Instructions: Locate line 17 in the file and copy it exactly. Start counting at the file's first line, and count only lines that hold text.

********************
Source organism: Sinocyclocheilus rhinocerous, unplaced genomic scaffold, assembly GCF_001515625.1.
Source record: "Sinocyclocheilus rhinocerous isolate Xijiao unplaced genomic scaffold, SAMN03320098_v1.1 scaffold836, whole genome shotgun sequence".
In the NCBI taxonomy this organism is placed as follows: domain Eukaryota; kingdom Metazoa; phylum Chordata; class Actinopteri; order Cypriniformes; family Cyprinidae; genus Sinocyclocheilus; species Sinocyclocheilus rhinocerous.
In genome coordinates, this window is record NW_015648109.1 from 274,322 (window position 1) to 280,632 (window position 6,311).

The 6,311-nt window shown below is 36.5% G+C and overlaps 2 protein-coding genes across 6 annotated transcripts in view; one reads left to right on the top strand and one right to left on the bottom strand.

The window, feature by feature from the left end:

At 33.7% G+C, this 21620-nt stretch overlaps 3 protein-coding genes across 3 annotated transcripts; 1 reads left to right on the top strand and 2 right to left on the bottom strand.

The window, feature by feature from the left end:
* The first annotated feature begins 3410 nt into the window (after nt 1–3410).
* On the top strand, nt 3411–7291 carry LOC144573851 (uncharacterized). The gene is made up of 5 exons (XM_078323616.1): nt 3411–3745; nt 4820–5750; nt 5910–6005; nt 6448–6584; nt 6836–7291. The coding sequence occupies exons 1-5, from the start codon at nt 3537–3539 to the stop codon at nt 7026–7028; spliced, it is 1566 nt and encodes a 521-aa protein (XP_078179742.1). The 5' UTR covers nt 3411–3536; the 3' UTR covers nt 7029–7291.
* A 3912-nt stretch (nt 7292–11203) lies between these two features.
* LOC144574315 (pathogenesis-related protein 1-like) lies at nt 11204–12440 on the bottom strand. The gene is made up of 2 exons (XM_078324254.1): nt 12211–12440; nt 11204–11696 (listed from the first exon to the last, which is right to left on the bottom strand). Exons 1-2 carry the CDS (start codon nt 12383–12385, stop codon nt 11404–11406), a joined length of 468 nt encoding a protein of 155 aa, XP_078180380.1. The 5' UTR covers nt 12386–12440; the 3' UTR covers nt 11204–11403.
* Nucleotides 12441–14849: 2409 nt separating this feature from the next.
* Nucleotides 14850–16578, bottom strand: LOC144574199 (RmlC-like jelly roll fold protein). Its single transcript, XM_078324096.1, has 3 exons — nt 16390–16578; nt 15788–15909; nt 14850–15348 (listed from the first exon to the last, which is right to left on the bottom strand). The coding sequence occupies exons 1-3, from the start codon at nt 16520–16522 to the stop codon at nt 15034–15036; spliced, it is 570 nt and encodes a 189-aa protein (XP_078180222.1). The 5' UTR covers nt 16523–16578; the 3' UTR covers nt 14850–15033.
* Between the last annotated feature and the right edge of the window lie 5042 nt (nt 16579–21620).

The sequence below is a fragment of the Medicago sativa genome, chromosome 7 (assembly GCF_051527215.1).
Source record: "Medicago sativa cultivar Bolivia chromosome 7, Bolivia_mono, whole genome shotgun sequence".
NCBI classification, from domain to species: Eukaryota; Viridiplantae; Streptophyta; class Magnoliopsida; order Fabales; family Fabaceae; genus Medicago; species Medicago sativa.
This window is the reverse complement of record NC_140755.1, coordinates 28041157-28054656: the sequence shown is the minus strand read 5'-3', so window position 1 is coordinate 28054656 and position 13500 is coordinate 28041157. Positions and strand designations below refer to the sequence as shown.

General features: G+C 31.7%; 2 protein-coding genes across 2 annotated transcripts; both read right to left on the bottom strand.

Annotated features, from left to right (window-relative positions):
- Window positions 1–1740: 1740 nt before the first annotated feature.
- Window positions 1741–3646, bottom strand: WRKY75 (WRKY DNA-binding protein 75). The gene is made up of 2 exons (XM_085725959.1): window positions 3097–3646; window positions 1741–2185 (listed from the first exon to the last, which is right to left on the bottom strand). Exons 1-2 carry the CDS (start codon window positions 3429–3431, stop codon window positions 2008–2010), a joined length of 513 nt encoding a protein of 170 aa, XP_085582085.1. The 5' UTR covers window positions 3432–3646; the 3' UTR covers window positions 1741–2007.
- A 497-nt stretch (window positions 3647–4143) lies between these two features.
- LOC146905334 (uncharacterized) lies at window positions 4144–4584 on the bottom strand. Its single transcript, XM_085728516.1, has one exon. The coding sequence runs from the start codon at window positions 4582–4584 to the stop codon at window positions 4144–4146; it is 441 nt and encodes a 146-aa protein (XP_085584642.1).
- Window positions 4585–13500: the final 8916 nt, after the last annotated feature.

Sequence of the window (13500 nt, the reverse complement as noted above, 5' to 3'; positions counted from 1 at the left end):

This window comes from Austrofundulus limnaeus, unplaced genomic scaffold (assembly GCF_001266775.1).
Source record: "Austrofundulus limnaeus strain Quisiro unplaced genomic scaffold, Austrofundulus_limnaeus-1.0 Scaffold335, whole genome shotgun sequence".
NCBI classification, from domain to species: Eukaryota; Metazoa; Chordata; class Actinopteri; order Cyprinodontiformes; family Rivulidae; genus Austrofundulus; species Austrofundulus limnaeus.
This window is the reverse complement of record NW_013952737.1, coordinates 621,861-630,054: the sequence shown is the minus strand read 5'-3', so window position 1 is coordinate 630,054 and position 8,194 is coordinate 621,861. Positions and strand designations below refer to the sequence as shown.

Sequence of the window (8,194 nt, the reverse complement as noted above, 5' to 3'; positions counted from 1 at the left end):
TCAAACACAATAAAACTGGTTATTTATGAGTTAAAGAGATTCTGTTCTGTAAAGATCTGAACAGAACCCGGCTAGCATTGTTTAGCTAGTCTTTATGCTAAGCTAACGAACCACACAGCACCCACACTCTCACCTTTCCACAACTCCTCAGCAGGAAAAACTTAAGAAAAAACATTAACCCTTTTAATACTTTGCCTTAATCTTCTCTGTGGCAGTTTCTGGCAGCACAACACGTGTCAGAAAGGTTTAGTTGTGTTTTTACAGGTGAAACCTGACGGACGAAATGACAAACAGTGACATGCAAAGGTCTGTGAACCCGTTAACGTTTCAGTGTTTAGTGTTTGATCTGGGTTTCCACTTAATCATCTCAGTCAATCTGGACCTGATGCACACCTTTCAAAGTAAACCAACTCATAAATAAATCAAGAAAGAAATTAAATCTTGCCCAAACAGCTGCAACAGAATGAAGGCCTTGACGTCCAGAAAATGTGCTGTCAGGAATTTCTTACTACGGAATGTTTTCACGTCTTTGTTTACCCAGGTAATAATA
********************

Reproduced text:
Source record: "Medicago sativa cultivar Bolivia chromosome 7, Bolivia_mono, whole genome shotgun sequence".